Every year, the healthcare sector generates hundreds of ads that do not stand up to the scrutiny of India’s advertising regulatory body
As many as 320 advertisements run across assorted media platforms in 2020-21, the first year of the pandemic, made unsubstantiated claims related to Covid-19 and its management, a review by the regulator found. Only 12 such Covid-19 ads were found to be scientifically correct by Advertising Standards Council of India (ASCI) during the year, including those for Savlon handwash, Domex floor cleaner, Lizol cleaners, Dazzl floor cleaner and Nimyle floor cleaner.
Every year, the healthcare sector generates hundreds of ads that do not stand up to the scrutiny of India’s advertising regulatory body. These ads either make false claims about cure to diseases and ailments or exaggerate their effectiveness in doing so.
In 2018-2019, 772 ads were found to have made scientifically incorrect claims, while in 2019-2020, ASCI found that 579 ads flouted advertising guidelines.
Since March 2020, because of the heightened concern over health issues, anxious consumers were looking for products that could improve immunity, deliver higher levels of hygiene, etc.
“While there were some genuinely useful products and brands, we observed 967 cases of violations from the healthcare sector in 2020-2021. Many of these misleading ads promoted Covid-19 cures or immunity from it,” informs Manisha Kapoor, secretary general, ASCI.
Misleading ads that take advantage of the consumer’s fear over contracting Covid-19 have not stopped. For instance, one of the ads under ASCI scrutiny in May 2021 was an ad for Bajaj fans which claimed that a new range of fans had ‘antiviral, anti-bacterial’ features. ASCI found that the claim was based on a test conducted for a virus which is harmless to human beings. The regulatory body noted that the ad is “misleading the consumer to believe that the products protect from viruses that are harmful to human beings”.
Often brands try to play on the vulnerabilities and insecurities of consumers, especially in the healthcare space with claims like ‘kills 99.9% bacteria’ or that consuming some drink or health supplement will result in three times better immunity etc. Samrat Chengapa, executive vice president, dentsu mcgarrybowen, says, “Brands need to empathise with the consumer and connect at an emotional level rather than a transactional one. A brand should be bold enough to tell a consumer: use any hand wash but use one.”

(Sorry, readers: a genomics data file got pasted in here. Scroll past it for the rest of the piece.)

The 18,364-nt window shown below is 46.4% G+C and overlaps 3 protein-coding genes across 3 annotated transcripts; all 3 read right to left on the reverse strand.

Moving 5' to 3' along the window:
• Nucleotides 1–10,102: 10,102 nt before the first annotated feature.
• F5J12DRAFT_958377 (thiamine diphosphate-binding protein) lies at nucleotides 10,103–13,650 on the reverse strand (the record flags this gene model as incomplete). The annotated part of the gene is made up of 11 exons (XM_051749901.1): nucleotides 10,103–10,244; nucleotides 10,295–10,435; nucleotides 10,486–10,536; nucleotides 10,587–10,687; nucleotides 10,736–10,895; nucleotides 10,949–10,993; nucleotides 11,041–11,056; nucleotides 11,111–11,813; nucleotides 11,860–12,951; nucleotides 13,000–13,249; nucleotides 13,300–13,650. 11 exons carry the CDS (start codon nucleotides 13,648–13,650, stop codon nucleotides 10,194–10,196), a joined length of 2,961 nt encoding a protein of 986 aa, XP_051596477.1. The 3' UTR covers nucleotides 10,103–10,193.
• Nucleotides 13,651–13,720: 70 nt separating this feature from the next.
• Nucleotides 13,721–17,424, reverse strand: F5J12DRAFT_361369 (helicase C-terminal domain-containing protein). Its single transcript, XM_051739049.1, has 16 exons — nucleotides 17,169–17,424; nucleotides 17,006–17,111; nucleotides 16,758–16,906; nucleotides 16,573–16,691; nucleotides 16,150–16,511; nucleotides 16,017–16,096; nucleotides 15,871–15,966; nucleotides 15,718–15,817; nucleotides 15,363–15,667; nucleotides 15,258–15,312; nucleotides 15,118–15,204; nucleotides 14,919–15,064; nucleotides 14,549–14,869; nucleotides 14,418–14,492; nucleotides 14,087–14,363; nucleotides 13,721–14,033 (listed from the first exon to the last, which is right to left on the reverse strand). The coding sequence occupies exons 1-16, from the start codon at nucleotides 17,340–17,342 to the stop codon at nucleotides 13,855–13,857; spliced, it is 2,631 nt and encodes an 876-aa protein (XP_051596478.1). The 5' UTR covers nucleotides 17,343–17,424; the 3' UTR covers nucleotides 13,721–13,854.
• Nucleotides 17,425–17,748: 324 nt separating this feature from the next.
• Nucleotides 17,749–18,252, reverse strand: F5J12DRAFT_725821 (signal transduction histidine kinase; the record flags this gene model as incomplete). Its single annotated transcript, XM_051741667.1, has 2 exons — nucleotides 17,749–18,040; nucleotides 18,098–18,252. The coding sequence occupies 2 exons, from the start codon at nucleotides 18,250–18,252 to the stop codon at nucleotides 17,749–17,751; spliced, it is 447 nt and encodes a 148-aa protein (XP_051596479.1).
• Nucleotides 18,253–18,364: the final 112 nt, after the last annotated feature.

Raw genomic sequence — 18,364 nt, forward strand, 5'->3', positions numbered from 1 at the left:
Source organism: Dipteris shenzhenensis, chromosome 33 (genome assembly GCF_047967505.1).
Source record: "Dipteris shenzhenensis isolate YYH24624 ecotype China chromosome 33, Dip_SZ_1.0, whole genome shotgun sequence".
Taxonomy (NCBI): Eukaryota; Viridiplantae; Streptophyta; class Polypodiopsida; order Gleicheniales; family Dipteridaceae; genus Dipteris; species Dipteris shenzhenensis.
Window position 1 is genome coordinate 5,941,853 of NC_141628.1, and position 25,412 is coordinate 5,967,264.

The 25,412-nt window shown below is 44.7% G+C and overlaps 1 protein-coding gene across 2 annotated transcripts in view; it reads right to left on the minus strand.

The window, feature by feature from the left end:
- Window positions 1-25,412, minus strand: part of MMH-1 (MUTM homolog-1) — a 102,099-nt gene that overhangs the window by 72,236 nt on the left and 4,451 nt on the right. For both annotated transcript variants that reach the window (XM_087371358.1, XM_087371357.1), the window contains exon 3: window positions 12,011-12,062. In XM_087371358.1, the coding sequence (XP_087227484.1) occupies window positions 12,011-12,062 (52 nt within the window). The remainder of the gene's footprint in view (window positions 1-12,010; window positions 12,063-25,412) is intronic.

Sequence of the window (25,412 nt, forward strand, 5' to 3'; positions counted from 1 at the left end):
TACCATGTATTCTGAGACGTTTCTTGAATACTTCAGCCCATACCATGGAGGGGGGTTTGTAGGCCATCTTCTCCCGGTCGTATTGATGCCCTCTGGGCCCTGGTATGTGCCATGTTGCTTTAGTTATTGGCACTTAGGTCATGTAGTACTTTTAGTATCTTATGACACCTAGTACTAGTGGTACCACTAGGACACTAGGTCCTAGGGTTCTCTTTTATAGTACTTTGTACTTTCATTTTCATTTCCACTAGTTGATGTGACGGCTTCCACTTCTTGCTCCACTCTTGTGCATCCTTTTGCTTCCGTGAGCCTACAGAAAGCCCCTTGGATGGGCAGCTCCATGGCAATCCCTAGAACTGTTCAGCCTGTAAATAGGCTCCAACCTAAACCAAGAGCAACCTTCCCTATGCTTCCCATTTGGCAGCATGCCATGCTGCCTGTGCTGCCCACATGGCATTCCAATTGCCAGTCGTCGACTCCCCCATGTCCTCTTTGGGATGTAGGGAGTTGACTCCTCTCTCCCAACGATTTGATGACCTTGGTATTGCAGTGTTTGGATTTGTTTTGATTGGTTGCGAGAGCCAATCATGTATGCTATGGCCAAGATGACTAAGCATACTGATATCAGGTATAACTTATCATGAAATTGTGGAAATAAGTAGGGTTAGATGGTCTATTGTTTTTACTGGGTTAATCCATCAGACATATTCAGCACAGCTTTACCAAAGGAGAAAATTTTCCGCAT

Several of the claims in the healthcare sector come from fly-by-night businesses hoping to make a quick buck. “Typically, multinational companies steer clear of making false claims because they have internal best practices to follow and a panel of legal experts to advise them. Further, the fall from grace in one market can potentially impact the brand in other markets, too,” says Naresh Gupta, chief strategy officer, Bang In The Middle.
Outsmarting consumers is becoming harder with information being available more easily. “Consumers can tell if an ad or a product is making an overstatement or exaggeration and often evaluate claims themselves before making a purchase,” says Dheeraj Sinha, CEO and chief strategy officer, South Asia, Leo Burnett.
Yet, smart consumers may not exclude a brand from their lives. False and misleading claims have little or no impact on the sale of the brand’s portfolio of products in the long run, say industry executives. While the regulatory body escalates cases where the brand does not comply with the recommendations of ASCI to the AYUSH ministry, it is not until the incident gathers social media criticism or the brand is entangled in a legal tussle that the brand loses its brand equity, say industry executives.
“Maybe, in the short run, consumers might reject these brands, but in the long run, these missteps will be forgotten, simply because consumer memory is short,” Chengapa says.